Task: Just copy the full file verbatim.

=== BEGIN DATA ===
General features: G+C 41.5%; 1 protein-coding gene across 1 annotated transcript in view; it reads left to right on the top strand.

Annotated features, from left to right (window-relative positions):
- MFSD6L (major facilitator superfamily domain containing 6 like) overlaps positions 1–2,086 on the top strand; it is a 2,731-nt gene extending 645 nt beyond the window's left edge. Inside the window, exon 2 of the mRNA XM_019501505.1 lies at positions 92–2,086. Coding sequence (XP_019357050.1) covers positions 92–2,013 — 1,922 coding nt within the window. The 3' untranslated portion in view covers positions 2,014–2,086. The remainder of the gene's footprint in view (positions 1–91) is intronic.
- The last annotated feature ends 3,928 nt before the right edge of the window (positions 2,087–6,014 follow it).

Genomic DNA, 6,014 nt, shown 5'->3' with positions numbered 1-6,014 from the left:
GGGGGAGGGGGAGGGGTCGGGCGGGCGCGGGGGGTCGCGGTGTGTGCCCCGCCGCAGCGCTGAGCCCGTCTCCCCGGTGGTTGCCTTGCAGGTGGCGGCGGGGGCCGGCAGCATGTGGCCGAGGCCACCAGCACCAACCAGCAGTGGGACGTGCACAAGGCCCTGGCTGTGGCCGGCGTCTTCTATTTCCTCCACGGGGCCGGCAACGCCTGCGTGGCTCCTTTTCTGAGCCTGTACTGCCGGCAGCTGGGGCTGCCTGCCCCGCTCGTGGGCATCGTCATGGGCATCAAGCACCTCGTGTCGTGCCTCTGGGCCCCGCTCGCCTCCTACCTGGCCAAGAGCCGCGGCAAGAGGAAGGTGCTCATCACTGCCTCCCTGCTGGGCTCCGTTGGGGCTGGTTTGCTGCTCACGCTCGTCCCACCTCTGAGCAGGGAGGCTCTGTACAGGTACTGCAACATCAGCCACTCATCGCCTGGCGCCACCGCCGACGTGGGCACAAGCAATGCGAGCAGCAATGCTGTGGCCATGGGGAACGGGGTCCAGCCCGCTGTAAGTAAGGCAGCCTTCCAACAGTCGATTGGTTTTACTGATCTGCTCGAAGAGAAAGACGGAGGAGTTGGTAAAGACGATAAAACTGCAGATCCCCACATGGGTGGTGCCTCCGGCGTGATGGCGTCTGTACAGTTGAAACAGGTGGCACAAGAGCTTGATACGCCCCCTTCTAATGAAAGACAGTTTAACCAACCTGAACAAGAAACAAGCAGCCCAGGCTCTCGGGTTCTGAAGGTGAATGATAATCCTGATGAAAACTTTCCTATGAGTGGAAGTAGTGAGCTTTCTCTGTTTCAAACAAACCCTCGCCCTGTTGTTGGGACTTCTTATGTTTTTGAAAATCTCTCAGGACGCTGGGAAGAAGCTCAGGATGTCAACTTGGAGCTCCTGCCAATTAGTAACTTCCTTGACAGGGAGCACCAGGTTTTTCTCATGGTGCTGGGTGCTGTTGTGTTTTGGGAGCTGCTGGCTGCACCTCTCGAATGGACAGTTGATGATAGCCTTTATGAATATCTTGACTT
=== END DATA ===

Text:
General features: G+C 41.5%; 1 protein-coding gene across 1 annotated transcript in view; it reads left to right on the top strand.

Annotated features, from left to right (window-relative positions):
- MFSD6L (major facilitator superfamily domain containing 6 like) overlaps positions 1–2,086 on the top strand; it is a 2,731-nt gene extending 645 nt beyond the window's left edge. Inside the window, exon 2 of the mRNA XM_019501505.1 lies at positions 92–2,086. Coding sequence (XP_019357050.1) covers positions 92–2,013 — 1,922 coding nt within the window. The 3' untranslated portion in view covers positions 2,014–2,086. The remainder of the gene's footprint in view (positions 1–91) is intronic.
- The last annotated feature ends 3,928 nt before the right edge of the window (positions 2,087–6,014 follow it).

Genomic DNA, 6,014 nt, shown 5'->3' with positions numbered 1-6,014 from the left:
GGGGGAGGGGGAGGGGTCGGGCGGGCGCGGGGGGTCGCGGTGTGTGCCCCGCCGCAGCGCTGAGCCCGTCTCCCCGGTGGTTGCCTTGCAGGTGGCGGCGGGGGCCGGCAGCATGTGGCCGAGGCCACCAGCACCAACCAGCAGTGGGACGTGCACAAGGCCCTGGCTGTGGCCGGCGTCTTCTATTTCCTCCACGGGGCCGGCAACGCCTGCGTGGCTCCTTTTCTGAGCCTGTACTGCCGGCAGCTGGGGCTGCCTGCCCCGCTCGTGGGCATCGTCATGGGCATCAAGCACCTCGTGTCGTGCCTCTGGGCCCCGCTCGCCTCCTACCTGGCCAAGAGCCGCGGCAAGAGGAAGGTGCTCATCACTGCCTCCCTGCTGGGCTCCGTTGGGGCTGGTTTGCTGCTCACGCTCGTCCCACCTCTGAGCAGGGAGGCTCTGTACAGGTACTGCAACATCAGCCACTCATCGCCTGGCGCCACCGCCGACGTGGGCACAAGCAATGCGAGCAGCAATGCTGTGGCCATGGGGAACGGGGTCCAGCCCGCTGTAAGTAAGGCAGCCTTCCAACAGTCGATTGGTTTTACTGATCTGCTCGAAGAGAAAGACGGAGGAGTTGGTAAAGACGATAAAACTGCAGATCCCCACATGGGTGGTGCCTCCGGCGTGATGGCGTCTGTACAGTTGAAACAGGTGGCACAAGAGCTTGATACGCCCCCTTCTAATGAAAGACAGTTTAACCAACCTGAACAAGAAACAAGCAGCCCAGGCTCTCGGGTTCTGAAGGTGAATGATAATCCTGATGAAAACTTTCCTATGAGTGGAAGTAGTGAGCTTTCTCTGTTTCAAACAAACCCTCGCCCTGTTGTTGGGACTTCTTATGTTTTTGAAAATCTCTCAGGACGCTGGGAAGAAGCTCAGGATGTCAACTTGGAGCTCCTGCCAATTAGTAACTTCCTTGACAGGGAGCACCAGGTTTTTCTCATGGTGCTGGGTGCTGTTGTGTTTTGGGAGCTGCTGGCTGCACCTCTCGAATGGACAGTTGATGATAGCCTTTATGAATATCTTGACTT